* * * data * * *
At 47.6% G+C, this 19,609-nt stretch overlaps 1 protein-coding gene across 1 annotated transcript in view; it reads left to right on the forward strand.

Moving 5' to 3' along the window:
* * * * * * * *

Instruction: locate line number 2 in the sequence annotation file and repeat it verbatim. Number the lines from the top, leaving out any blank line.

Moving 5' to 3' along the window: